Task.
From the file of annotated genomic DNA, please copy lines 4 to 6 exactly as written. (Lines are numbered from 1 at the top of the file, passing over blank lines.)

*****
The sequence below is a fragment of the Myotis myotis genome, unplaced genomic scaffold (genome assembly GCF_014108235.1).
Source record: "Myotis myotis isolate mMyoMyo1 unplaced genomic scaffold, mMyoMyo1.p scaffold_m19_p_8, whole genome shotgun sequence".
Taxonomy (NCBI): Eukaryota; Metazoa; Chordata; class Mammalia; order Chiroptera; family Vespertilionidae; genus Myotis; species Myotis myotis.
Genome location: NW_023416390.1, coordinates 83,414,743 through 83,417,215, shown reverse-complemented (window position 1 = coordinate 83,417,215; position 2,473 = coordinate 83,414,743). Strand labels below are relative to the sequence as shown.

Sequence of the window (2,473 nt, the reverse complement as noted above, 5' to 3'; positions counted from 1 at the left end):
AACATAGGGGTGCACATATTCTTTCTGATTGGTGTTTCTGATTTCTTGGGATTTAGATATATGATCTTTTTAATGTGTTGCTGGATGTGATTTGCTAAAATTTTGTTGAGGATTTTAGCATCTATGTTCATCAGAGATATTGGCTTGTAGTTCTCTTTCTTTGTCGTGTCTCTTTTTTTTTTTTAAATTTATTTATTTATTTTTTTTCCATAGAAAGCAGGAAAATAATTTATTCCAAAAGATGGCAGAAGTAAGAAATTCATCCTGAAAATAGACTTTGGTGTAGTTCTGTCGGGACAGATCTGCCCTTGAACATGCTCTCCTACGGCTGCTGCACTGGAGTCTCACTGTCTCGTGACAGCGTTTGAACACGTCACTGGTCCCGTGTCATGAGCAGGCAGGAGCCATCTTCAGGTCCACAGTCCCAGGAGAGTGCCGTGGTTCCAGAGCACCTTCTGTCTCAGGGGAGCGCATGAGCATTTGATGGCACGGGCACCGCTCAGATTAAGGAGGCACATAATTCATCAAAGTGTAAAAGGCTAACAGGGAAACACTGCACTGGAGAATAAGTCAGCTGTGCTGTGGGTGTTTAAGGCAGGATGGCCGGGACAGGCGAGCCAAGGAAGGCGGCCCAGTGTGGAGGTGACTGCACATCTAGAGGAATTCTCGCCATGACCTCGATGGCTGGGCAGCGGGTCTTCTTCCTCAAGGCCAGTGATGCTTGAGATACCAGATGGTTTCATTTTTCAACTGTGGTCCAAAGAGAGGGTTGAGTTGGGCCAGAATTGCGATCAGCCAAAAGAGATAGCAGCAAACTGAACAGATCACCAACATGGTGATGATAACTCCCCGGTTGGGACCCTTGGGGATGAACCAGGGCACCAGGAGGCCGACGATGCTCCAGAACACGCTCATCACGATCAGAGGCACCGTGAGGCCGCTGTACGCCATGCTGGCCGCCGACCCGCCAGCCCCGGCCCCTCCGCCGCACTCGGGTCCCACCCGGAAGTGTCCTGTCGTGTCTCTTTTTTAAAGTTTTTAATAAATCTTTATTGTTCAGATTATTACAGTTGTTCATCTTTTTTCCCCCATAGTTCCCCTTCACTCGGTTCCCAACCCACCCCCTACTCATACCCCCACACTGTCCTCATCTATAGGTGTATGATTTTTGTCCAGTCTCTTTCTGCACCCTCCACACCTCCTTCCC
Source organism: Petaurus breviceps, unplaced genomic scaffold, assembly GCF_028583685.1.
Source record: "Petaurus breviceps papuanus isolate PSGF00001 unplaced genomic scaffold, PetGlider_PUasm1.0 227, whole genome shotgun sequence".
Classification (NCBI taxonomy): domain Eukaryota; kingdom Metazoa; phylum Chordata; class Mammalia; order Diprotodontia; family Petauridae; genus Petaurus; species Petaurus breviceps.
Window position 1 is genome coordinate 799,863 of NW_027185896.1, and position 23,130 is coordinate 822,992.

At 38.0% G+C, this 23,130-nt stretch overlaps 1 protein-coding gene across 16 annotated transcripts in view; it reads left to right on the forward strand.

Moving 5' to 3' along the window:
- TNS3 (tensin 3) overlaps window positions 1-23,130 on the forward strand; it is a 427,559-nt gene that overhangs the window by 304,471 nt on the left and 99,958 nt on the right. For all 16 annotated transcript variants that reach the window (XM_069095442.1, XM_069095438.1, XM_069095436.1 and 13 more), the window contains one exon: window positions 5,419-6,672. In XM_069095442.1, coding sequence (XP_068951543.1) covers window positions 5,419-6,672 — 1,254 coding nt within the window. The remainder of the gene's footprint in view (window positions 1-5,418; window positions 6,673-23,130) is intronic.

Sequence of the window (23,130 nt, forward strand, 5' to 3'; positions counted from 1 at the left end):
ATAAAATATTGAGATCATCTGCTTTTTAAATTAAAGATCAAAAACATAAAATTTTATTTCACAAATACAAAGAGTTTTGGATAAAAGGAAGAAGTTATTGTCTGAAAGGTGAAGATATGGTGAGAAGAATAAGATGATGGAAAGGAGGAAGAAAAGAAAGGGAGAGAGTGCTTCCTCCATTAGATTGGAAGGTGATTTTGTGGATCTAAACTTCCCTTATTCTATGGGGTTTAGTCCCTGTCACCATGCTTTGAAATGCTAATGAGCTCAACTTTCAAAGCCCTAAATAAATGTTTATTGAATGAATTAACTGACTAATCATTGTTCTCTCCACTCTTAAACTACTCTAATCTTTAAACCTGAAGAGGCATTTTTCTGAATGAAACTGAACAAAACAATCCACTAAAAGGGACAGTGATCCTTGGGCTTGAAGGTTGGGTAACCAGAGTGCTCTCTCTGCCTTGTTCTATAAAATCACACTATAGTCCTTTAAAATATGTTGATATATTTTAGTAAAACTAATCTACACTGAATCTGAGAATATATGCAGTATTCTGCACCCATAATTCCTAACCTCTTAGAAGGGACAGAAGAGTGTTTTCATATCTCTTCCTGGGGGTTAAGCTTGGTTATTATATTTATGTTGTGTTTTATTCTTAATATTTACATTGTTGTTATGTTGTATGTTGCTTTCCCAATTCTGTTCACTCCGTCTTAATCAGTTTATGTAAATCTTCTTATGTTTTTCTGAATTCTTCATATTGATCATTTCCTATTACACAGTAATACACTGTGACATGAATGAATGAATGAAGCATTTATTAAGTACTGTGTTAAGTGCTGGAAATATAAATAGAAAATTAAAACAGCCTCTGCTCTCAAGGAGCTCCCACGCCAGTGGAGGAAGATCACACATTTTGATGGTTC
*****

Genome location: NW_023416390.1, coordinates 83,414,743 through 83,417,215, shown reverse-complemented (window position 1 = coordinate 83,417,215; position 2,473 = coordinate 83,414,743). Strand labels below are relative to the sequence as shown.

Sequence of the window (2,473 nt, the reverse complement as noted above, 5' to 3'; positions counted from 1 at the left end):
AACATAGGGGTGCACATATTCTTTCTGATTGGTGTTTCTGATTTCTTGGGATTTAGATATATGATCTTTTTAATGTGTTGCTGGATGTGATTTGCTAAAATTTTGTTGAGGATTTTAGCATCTATGTTCATCAGAGATATTGGCTTGTAGTTCTCTTTCTTTGTCGTGTCTCTTTTTTTTTTTTAAATTTATTTATTTATTTTTTTTCCATAGAAAGCAGGAAAATAATTTATTCCAAAAGATGGCAGAAGTAAGAAATTCATCCTGAAAATAGACTTTGGTGTAGTTCTGTCGGGACAGATCTGCCCTTGAACATGCTCTCCTACGGCTGCTGCACTGGAGTCTCACTGTCTCGTGACAGCGTTTGAACACGTCACTGGTCCCGTGTCATGAGCAGGCAGGAGCCATCTTCAGGTCCACAGTCCCAGGAGAGTGCCGTGGTTCCAGAGCACCTTCTGTCTCAGGGGAGCGCATGAGCATTTGATGGCACGGGCACCGCTCAGATTAAGGAGGCACATAATTCATCAAAGTGTAAAAGGCTAACAGGGAAACACTGCACTGGAGAATAAGTCAGCTGTGCTGTGGGTGTTTAAGGCAGGATGGCCGGGACAGGCGAGCCAAGGAAGGCGGCCCAGTGTGGAGGTGACTGCACATCTAGAGGAATTCTCGCCATGACCTCGATGGCTGGGCAGCGGGTCTTCTTCCTCAAGGCCAGTGATGCTTGAGATACCAGATGGTTTCATTTTTCAACTGTGGTCCAAAGAGAGGGTTGAGTTGGGCCAGAATTGCGATCAGCCAAAAGAGATAGCAGCAAACTGAACAGATCACCAACATGGTGATGATAACTCCCCGGTTGGGACCCTTGGGGATGAACCAGGGCACCAGGAGGCCGACGATGCTCCAGAACACGCTCATCACGATCAGAGGCACCGTGAGGCCGCTGTACGCCATGCTGGCCGCCGACCCGCCAGCCCCGGCCCCTCCGCCGCACTCGGGTCCCACCCGGAAGTGTCCTGTCGTGTCTCTTTTTTAAAGTTTTTAATAAATCTTTATTGTTCAGATTATTACAGTTGTTCATCTTTTTTCCCCCATAGTTCCCCTTCACTCGGTTCCCAACCCACCCCCTACTCATACCCCCACACTGTCCTCATCTATAGGTGTATGATTTTTGTCCAGTCTCTTTCTGCACCCTCCACACCTCCTTCCC